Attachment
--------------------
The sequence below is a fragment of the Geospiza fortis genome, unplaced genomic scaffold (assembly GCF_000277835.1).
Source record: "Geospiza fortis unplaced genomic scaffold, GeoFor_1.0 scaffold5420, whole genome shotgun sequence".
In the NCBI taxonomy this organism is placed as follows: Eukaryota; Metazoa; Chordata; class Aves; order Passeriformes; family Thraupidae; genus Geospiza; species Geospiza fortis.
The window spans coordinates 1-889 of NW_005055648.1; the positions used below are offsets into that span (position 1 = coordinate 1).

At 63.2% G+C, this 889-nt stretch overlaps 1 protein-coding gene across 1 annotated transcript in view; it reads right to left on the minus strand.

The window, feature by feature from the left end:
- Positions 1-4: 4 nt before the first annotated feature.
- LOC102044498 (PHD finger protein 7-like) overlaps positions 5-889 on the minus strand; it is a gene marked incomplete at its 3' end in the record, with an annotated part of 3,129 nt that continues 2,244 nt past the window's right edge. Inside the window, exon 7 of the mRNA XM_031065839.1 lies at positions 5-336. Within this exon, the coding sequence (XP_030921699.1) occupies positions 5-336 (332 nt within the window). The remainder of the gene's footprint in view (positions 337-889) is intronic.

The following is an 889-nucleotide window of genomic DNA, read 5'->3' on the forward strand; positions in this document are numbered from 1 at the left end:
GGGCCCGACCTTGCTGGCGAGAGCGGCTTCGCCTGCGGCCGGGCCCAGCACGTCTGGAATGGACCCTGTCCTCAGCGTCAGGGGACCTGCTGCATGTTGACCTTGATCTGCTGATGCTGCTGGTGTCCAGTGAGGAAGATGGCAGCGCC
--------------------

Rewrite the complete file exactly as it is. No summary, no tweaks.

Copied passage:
The sequence below is a fragment of the Geospiza fortis genome, unplaced genomic scaffold (assembly GCF_000277835.1).
Source record: "Geospiza fortis unplaced genomic scaffold, GeoFor_1.0 scaffold5420, whole genome shotgun sequence".
In the NCBI taxonomy this organism is placed as follows: Eukaryota; Metazoa; Chordata; class Aves; order Passeriformes; family Thraupidae; genus Geospiza; species Geospiza fortis.
The window spans coordinates 1-889 of NW_005055648.1; the positions used below are offsets into that span (position 1 = coordinate 1).

At 63.2% G+C, this 889-nt stretch overlaps 1 protein-coding gene across 1 annotated transcript in view; it reads right to left on the minus strand.

The window, feature by feature from the left end:
- Positions 1-4: 4 nt before the first annotated feature.
- LOC102044498 (PHD finger protein 7-like) overlaps positions 5-889 on the minus strand; it is a gene marked incomplete at its 3' end in the record, with an annotated part of 3,129 nt that continues 2,244 nt past the window's right edge. Inside the window, exon 7 of the mRNA XM_031065839.1 lies at positions 5-336. Within this exon, the coding sequence (XP_030921699.1) occupies positions 5-336 (332 nt within the window). The remainder of the gene's footprint in view (positions 337-889) is intronic.

The following is an 889-nucleotide window of genomic DNA, read 5'->3' on the forward strand; positions in this document are numbered from 1 at the left end:
GGGCCCGACCTTGCTGGCGAGAGCGGCTTCGCCTGCGGCCGGGCCCAGCACGTCTGGAATGGACCCTGTCCTCAGCGTCAGGGGACCTGCTGCATGTTGACCTTGATCTGCTGATGCTGCTGGTGTCCAGTGAGGAAGATGGCAGCGCC